6 PM – 8 PM, Event
Fast Track Your Legal Career for 2014 By Building Your Game Plan for a Network of Powerful Relationships

6 PM – 9 PM, CLE

Ethics, Discipline & Real World Obligations

6 PM – 8:10 PM, CLE
Social Media in Employment Litigation

7 PM – 9 PM, Event

In-House Career Paths in the Financial Sector

6 PM – 9 PM, CLE
Risk Management Issues In Construction Projects & Contracts

12:30 PM – 2 PM, Event
Mind Your Own Business (Three Part Series): The Path to a Sustainable Practice
Part II - Tools To Connect With Your Target Market

5 PM – 7:30 PM, Event

Raising the Bar (Exam): Strategies for Increasing the Minority Law Student Bar Exam Pass Rate

6 PM – 9 PM, CLE

Copyright Basics

9 AM – 5 PM, CLE
Doing Business in India

7 PM – 8:30 PM, Event

Big Apple Razzle Dazzle: New York City Bar Chorus and Chicago Bar Association Chorus Joint Concert


On March 19th, the City Bar held a program entitled "Firsthand Accounts of Re-entry into the Legal Profession." Speakers were, from left: Carol Fishman Cohen, Co-founder, iRelaunch; Co-author, Back on the Career Track; Alison Bird, Turinas & Bird LLC; Jeannette Rossoff, Deputy General Counsel, New York eHealth Collaborative; Rosemary Spano, Associate General Counsel, Macmillan; Cheryl B. Schacht, Litigation Counsel, RBS Legal, Americas.



The NYS Senate passed two pieces of legislation supported by the City Bar last week. The first would allow public access to the proceedings and voting records of committee and session activities conducted by both houses of the State Legislature (S.3046-C). The bill was recently amended to require that committee meetings, hearings and sessions be webcast live to the extent practicable, a recommendation made in our support memo. The second bill is supported by the Trusts, Estates and Surrogate's Courts Committee and would change the law regarding the payment of interest on a delayed pecuniary legacy (S.4952). This bill has now passed both houses of the Legislature and awaits delivery to the Governor's office.


Mass Collection of Phone Metadata
The Task Force on National Security and the Rule of Law filed an amicus brief with the U.S. Court of Appeals for the Second Circuit in American Civil Liberties Union v. Clapper. The Task Force argues that the National Security Agency (NSA)'s bulk telephone metadata collection program, which has involved wholesale collection of certain information for substantially every telephone call in the United States in May 2006, must be accorded Fourth Amendment protection. While the court below recognized that this case involves the natural tension between protecting the nation and preserving civil liberties, it inappropriately applied the third-party doctrine and found that the plaintiffs had no legitimate expectation that sensitive information relating to every telephone call they made or received would be private. The brief states that the court wrongly removed the Fourth Amendment from the analysis in balancing this natural, and by doing so compromised the fundamental right of privacy that is at the heart of both individual liberty and the rule of law.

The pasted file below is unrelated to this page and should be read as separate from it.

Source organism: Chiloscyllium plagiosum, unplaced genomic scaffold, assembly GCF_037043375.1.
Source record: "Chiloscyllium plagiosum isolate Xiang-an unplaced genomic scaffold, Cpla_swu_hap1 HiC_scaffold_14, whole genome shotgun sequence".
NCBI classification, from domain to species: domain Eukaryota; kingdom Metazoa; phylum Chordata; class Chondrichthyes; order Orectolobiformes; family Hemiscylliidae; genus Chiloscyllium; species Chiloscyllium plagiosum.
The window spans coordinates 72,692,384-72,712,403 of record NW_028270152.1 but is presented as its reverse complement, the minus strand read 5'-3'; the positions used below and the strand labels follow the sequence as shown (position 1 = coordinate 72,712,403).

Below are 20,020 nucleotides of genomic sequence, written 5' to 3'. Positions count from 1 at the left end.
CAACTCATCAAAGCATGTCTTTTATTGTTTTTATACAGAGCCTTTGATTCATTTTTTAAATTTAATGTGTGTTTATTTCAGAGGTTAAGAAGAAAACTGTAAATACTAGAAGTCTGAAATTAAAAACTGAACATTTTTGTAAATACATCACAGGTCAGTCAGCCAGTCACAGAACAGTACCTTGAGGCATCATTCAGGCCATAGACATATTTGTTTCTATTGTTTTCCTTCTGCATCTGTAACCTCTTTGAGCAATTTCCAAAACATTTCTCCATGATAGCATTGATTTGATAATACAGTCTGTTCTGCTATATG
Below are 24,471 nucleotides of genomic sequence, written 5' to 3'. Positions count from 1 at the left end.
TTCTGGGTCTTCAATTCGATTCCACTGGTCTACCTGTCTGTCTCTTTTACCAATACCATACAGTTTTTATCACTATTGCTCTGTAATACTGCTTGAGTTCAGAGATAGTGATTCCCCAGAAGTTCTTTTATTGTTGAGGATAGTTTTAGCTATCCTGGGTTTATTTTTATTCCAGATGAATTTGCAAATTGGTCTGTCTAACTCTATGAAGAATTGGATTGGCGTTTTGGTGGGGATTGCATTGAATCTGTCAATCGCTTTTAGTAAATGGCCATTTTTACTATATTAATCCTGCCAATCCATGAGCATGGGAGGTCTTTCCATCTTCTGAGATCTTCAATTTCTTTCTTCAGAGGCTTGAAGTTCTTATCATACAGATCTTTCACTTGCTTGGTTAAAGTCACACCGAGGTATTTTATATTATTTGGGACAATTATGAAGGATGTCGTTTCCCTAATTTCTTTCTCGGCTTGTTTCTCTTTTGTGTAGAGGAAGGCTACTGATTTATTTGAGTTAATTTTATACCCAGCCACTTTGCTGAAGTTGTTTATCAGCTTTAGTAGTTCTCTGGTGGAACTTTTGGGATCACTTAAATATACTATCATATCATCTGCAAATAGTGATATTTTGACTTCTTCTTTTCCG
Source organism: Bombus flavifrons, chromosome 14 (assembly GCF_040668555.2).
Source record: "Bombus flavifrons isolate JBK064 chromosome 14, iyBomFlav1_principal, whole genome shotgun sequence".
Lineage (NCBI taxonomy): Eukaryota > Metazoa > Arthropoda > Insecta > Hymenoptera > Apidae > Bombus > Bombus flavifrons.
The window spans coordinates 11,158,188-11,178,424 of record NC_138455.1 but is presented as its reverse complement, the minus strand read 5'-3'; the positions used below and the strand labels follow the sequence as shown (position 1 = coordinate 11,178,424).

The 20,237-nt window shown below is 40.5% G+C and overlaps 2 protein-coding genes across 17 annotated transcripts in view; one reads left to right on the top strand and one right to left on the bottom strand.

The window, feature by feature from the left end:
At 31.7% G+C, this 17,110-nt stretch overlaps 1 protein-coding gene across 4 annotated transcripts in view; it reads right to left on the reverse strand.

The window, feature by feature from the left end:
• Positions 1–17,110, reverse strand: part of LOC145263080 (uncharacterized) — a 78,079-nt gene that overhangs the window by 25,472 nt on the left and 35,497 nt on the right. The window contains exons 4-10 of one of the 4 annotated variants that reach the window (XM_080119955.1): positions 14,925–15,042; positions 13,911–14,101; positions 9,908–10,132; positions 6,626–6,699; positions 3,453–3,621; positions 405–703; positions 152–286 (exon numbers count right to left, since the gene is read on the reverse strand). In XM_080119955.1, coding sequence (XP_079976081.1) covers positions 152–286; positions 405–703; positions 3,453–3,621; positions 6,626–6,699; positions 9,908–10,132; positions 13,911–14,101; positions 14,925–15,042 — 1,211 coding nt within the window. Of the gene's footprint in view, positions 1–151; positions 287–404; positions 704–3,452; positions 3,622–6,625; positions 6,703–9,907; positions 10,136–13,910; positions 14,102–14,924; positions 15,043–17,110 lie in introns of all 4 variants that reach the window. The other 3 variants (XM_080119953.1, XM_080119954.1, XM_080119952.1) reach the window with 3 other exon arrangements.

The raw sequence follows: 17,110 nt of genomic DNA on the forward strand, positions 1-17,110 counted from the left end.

Mute Swans
The Committee on Animal Law expressed support for A.8790/S.6589, which would impose a two-year moratorium on the implementation of the Proposed Management Plan for Mute Swans in New York State issued by the New York State Department of Environmental Conservation (DEC). In addition, the proposed legislation would require the DEC to demonstrate the actual damage to the environment or other species that have been caused by the mute swan population. The report supports the proposed legislation because: 1) the underlying determination that mute swans meet the statutory definition of an invasive species requires further analysis and the Draft Swan Plan does not make the case for exterminating the entire free-ranging population of mute swans; and 2) the Draft Swan Plan was issued prematurely.

Commercial Bull-Running Events
In a letter to the U.S. Secretary of Agriculture, the Committee on Animal Law called attention to a series of commercial bull-running events that are being held around the country, in which participants pay a fee to enter a race track where bulls are released to sprint alongside the participants, with no barrier between them and the bulls. The Committee wrote that the event appeared to violate the federal Animal Welfare Act, posing serious dangers to the bulls and humans involved, and recommended that the Secretary take all necessary steps to address the animal welfare and public safety concerns associated with these events as mandated by the Act.

New York City Land Use Issues